Tuesday, October 30, 2012

a note on the season...

I pass this on as a tribute to and recognition of the many survivors I have come to know, love, and greatly respect...

Hal Pepinsky, pepinsky@indiana.edu, pepinsky.blogspot.com, 519 Evergreen Circle, Worthington, OH 43085-3667, 1-614-885-6341

From: deJoly LaBrier [lifeasaonesie@gmail.com]
Sent: Tuesday, October 30, 2012 2:18 PM
To: deJoly LaBrier
Subject: a note on this season...

Hi y'all... I wrote this Sunday and wanted to share it with you:
The women's community I live in held a Hallowmas celebration, and after much belly churning, I went. At the appropriate time in the ceremony, several women read items about the holiday that they'd either written or gotten off the internet... this is what I wrote and read to the group of 12 women:
Tonight I am here to participate in this remembrance for possibly a different reason from any of you. As a child, this holiday in my family, was part of a series of Satanic holy-days in this part of the season that go from October 23 to November 11. It wasn't a fun time by any means. Many people were hurt during rituals carried out on this night. I watched as children were sacrificed and horrible atrocities were inflicted on children and adults. There was not limit to the base behavior and heinous crimes against humanity the cult would do.

Tonight I stand here to remember the cries, pain and fear from those victims. I stand here to remember those that are still captives and victims in the cults which nearly robbed me of my soul --AND my life. Tonight I honor the memories of those who died. Tonight I stand here to take back another piece of my life, and to remember that I am Not There Now!

Tonight I give thanks for all the encouragement and support I got from some extremely talented therapists; I give thanks to the women and men who held me in healing space as I struggled to regain my Self. Tonight I thank you for listening, and for holding this ceremony, so that I can find a way to heal even further. Thank you! Thank you! Thank you!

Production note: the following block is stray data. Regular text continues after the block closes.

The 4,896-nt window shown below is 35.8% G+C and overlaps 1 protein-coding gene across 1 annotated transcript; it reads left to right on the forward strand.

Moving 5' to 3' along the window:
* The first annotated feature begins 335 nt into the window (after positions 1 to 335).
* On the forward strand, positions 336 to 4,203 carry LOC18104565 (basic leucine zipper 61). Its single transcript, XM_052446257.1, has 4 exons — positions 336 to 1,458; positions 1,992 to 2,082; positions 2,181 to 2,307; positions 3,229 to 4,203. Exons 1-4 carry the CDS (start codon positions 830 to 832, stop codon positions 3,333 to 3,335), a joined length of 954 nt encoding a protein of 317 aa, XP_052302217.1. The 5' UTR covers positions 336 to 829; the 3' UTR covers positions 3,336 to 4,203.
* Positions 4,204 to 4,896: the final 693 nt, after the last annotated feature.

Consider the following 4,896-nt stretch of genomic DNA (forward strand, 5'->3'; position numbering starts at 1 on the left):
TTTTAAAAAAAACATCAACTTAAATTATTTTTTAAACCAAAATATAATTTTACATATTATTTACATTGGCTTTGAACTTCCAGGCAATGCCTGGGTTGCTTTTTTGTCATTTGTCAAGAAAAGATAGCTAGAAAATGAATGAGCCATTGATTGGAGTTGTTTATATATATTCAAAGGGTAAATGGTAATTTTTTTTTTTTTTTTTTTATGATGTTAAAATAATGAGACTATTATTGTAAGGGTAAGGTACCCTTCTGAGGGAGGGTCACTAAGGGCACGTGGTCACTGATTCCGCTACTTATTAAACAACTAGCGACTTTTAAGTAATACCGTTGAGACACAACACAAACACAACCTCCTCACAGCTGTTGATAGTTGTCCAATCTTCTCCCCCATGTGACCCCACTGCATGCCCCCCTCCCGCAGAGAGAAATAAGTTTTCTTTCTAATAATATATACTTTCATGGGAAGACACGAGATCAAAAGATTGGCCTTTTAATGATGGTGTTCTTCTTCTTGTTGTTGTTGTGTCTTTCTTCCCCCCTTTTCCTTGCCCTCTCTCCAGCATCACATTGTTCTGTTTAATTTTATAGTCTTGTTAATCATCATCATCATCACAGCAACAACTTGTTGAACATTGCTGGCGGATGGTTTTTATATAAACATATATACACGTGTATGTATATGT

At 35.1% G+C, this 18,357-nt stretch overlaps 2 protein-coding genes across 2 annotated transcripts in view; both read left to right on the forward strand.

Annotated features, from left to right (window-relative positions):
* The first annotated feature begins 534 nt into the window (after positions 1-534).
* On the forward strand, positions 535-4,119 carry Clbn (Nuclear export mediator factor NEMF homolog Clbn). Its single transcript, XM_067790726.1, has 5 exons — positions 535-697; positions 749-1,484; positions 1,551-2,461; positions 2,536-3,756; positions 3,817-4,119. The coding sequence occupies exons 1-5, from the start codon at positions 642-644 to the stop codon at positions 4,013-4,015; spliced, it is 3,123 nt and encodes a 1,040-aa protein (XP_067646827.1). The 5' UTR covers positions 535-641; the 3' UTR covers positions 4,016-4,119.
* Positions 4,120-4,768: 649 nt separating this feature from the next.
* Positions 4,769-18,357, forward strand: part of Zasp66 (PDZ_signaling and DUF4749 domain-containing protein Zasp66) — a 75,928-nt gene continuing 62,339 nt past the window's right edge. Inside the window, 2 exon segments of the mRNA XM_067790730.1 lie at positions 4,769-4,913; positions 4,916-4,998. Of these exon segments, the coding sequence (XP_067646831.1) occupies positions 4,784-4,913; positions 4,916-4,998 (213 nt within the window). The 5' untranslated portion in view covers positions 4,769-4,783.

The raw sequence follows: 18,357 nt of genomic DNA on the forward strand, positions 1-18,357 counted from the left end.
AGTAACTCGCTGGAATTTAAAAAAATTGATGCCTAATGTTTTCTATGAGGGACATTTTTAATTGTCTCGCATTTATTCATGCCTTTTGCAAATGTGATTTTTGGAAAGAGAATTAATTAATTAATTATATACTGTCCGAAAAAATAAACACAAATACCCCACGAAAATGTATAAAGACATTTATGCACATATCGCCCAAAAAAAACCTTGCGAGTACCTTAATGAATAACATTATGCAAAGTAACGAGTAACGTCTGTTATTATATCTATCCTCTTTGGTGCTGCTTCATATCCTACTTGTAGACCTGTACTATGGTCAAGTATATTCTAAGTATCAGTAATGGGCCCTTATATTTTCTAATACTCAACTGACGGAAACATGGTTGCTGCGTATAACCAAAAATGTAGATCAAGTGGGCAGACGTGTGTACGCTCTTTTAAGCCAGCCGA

deJoly LaBrier
Helping Multiples and Onesies live healthier lives since 1988...
Visit my site:  http://www.deJoly.com

Lithuanian lecture on the peacemaking paradigm

Please find below a link to a lecture I gave at Vilnius University on October 18, 2012.  It begins with a generous if barely audible introduction in Lithuanian by sociology professor Aleksandras Dobryninas, which you might want to skip past if, like me, you don't speak the language.

In this lecture, I trace the intellectual journey that led me through conventional training in law and sociology/criminology to the paradigm I now embrace, where my dependent variables have become "violence" and "peacemaking" as I define them.  I explain how I became disenchanted with trying to explain crime and criminality along the way, and how I apply the peacemaking paradigm to everyday life including criminal justice practice. The 1-hour lecture is followed by a half hour of discussion.  I speak in plain language that should be accessible to students and lay listeners, and yet I hope is meaningful to full-blown criminologists.